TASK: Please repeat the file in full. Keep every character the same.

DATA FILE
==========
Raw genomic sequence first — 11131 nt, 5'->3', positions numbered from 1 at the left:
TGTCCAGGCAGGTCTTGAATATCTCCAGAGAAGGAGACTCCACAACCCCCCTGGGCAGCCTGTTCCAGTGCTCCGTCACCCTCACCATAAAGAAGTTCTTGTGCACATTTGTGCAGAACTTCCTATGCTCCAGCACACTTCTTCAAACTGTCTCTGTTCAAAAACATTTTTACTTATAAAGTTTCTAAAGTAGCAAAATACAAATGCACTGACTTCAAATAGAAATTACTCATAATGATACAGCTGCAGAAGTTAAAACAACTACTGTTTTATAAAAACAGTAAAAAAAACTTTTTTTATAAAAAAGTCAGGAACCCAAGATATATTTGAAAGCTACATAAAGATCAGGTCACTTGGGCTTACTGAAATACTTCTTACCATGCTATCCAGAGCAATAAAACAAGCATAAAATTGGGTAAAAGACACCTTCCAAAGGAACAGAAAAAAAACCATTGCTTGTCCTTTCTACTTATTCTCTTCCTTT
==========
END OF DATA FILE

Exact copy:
Raw genomic sequence first — 11131 nt, 5'->3', positions numbered from 1 at the left:
TGTCCAGGCAGGTCTTGAATATCTCCAGAGAAGGAGACTCCACAACCCCCCTGGGCAGCCTGTTCCAGTGCTCCGTCACCCTCACCATAAAGAAGTTCTTGTGCACATTTGTGCAGAACTTCCTATGCTCCAGCACACTTCTTCAAACTGTCTCTGTTCAAAAACATTTTTACTTATAAAGTTTCTAAAGTAGCAAAATACAAATGCACTGACTTCAAATAGAAATTACTCATAATGATACAGCTGCAGAAGTTAAAACAACTACTGTTTTATAAAAACAGTAAAAAAAACTTTTTTTATAAAAAAGTCAGGAACCCAAGATATATTTGAAAGCTACATAAAGATCAGGTCACTTGGGCTTACTGAAATACTTCTTACCATGCTATCCAGAGCAATAAAACAAGCATAAAATTGGGTAAAAGACACCTTCCAAAGGAACAGAAAAAAAACCATTGCTTGTCCTTTCTACTTATTCTCTTCCTTT